Changing Our Perceptions of Birth
“Going in to labor with no *real* knowledge of what is happening is scary. So many of our perceptions come from the media where birth is very fast and very dangerous. When we take a comprehensive childbirth class and surround ourselves with positive ideas about birth, it actually alters the way we *feel* about it. How wonderful to be able to embrace the day you – and your partner – are meeting your baby for the first time with excitement and confidence!“
– Donna Ryan, founder, Birth Boot Camp
Well before I became a Birth Boot Camp Instructor, I came to understand that something is really wrong with the way we view birth in our culture. The way we look at birth, and the way we handle it, is not up to standard with the lives we lead. In terms of developed countries, the infant mortality rate in the US leaves a lot to be desired. Though in some areas of the country, it seems like numbers are rising, in other countries many, many more women deliver with midwives. Why? They know something we have forgotten : for non-high risk births, you don’t really NEED a trained surgeon to deliver your baby.
There is a perception that’s grown until it’s overwhelming that women’s bodies are not good enough to handle their own reproductive process. Where I live, natural birth is more common than in many areas. We have two freestanding birth centers and only one hospital. Even so, I get students who are afraid to tell their families that they’re birthing at a birth center instead of at the hospital. They have relatives who think they’re crazy for trusting their bodies to know what to do.
Like pretty much every mammal on the planet, human women have been having babies on their own for thousands of years. We trust all of the muscles in our bodies to help us lift weights, run marathons, and carry us through our lives, yet we doubt the ability of our uterine muscles to work and do what they were made to do. We are asked why we would WANT to have our babies without drugs and interventions when they are so readily available.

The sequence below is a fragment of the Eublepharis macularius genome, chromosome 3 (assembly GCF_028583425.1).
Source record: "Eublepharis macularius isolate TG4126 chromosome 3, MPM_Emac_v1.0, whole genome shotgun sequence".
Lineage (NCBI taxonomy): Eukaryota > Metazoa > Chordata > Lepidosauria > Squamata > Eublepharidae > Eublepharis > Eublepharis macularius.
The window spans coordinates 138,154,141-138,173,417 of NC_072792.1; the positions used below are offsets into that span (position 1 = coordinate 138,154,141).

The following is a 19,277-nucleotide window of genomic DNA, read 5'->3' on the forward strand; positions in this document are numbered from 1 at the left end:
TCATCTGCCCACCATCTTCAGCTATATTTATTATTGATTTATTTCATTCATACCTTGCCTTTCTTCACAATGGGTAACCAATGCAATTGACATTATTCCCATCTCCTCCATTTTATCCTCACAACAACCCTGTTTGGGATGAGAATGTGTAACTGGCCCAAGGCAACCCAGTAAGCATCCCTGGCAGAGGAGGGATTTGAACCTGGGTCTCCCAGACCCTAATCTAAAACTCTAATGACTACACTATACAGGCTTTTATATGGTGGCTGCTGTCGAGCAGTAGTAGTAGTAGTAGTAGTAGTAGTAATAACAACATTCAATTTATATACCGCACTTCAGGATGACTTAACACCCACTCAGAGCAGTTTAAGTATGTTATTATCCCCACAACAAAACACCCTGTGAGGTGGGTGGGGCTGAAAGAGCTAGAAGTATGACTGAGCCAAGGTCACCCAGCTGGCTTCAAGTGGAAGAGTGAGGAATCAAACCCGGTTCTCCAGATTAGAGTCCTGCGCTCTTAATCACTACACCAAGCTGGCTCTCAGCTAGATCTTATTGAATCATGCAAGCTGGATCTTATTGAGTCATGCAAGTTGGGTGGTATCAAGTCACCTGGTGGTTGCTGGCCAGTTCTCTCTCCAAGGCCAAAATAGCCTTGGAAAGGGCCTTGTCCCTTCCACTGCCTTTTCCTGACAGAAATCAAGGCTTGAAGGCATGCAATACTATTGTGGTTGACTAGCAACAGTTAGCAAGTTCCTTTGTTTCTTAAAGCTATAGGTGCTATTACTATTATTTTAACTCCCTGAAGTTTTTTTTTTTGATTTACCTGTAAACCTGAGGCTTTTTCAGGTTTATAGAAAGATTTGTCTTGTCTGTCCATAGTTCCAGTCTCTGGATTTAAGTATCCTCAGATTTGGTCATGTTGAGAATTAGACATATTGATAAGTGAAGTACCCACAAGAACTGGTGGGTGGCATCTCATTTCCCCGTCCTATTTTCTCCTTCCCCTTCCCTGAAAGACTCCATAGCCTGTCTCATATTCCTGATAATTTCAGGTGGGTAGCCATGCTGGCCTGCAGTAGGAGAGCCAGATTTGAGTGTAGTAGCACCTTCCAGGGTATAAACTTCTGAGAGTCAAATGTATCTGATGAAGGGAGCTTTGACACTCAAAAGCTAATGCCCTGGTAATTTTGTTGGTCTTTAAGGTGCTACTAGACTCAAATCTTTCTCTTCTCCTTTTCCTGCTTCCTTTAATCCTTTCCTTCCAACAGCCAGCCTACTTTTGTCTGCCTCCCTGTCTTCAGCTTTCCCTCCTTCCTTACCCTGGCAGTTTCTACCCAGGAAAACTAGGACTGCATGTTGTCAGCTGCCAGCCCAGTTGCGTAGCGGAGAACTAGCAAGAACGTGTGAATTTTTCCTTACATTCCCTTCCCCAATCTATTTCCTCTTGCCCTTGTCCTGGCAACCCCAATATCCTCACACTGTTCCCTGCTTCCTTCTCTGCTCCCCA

Here’s the thing. Those drugs, they can take away your pain. But they also take away other feelings. They override your body’s natural oxytocin and feelings and completely change your experience. When I considered my second birth, I knew that I wanted to have my baby and fully feel the experience, feel the connection, feel the full strength of holding him in my arms for the first time. Missing out on any of that was not a chance I was willing to take.
The way that birth is portrayed in the media in the United States is a HUGE contributor to our perception of birth as something to be feared. Imagine the last time you saw a woman in labor in a TV show or movie. What was it like? Most likely she went into painful labor immediately, perhaps with her water breaking and contractions immediately doubling her over in pain. Rushed to the hospital, she was immediately in hard labor, covered in sweat and screaming as she pushed her baby out.
What is wrong with this picture? So many things. In the natural birth class I took with my second son, our teacher told us about a study that was done at a conference with healthcare providers like nurses and doctors who attend births. They were shown 179 clips from various movies & television shows of women giving birth. Across the board, how many did they rate as REALISTIC portrayals? ONE. That’s because that’s not how birth usually is.